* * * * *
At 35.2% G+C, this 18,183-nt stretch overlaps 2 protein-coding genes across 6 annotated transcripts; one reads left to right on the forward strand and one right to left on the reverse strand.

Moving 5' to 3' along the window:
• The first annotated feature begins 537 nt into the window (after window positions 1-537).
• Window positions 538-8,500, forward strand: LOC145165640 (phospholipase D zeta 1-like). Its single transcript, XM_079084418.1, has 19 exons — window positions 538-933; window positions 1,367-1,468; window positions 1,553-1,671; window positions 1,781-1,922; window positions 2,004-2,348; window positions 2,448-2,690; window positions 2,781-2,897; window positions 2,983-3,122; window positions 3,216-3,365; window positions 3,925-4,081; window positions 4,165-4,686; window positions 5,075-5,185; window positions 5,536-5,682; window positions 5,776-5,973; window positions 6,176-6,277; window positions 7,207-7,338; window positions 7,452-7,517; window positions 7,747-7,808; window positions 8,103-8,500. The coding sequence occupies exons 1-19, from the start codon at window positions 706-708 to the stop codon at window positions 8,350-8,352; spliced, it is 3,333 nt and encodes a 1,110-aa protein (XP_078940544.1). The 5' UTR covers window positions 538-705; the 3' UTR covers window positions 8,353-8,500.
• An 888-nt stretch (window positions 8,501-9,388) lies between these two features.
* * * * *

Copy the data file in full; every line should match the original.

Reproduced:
At 35.2% G+C, this 18,183-nt stretch overlaps 2 protein-coding genes across 6 annotated transcripts; one reads left to right on the forward strand and one right to left on the reverse strand.

Moving 5' to 3' along the window:
• The first annotated feature begins 537 nt into the window (after window positions 1-537).
• Window positions 538-8,500, forward strand: LOC145165640 (phospholipase D zeta 1-like). Its single transcript, XM_079084418.1, has 19 exons — window positions 538-933; window positions 1,367-1,468; window positions 1,553-1,671; window positions 1,781-1,922; window positions 2,004-2,348; window positions 2,448-2,690; window positions 2,781-2,897; window positions 2,983-3,122; window positions 3,216-3,365; window positions 3,925-4,081; window positions 4,165-4,686; window positions 5,075-5,185; window positions 5,536-5,682; window positions 5,776-5,973; window positions 6,176-6,277; window positions 7,207-7,338; window positions 7,452-7,517; window positions 7,747-7,808; window positions 8,103-8,500. The coding sequence occupies exons 1-19, from the start codon at window positions 706-708 to the stop codon at window positions 8,350-8,352; spliced, it is 3,333 nt and encodes a 1,110-aa protein (XP_078940544.1). The 5' UTR covers window positions 538-705; the 3' UTR covers window positions 8,353-8,500.
• An 888-nt stretch (window positions 8,501-9,388) lies between these two features.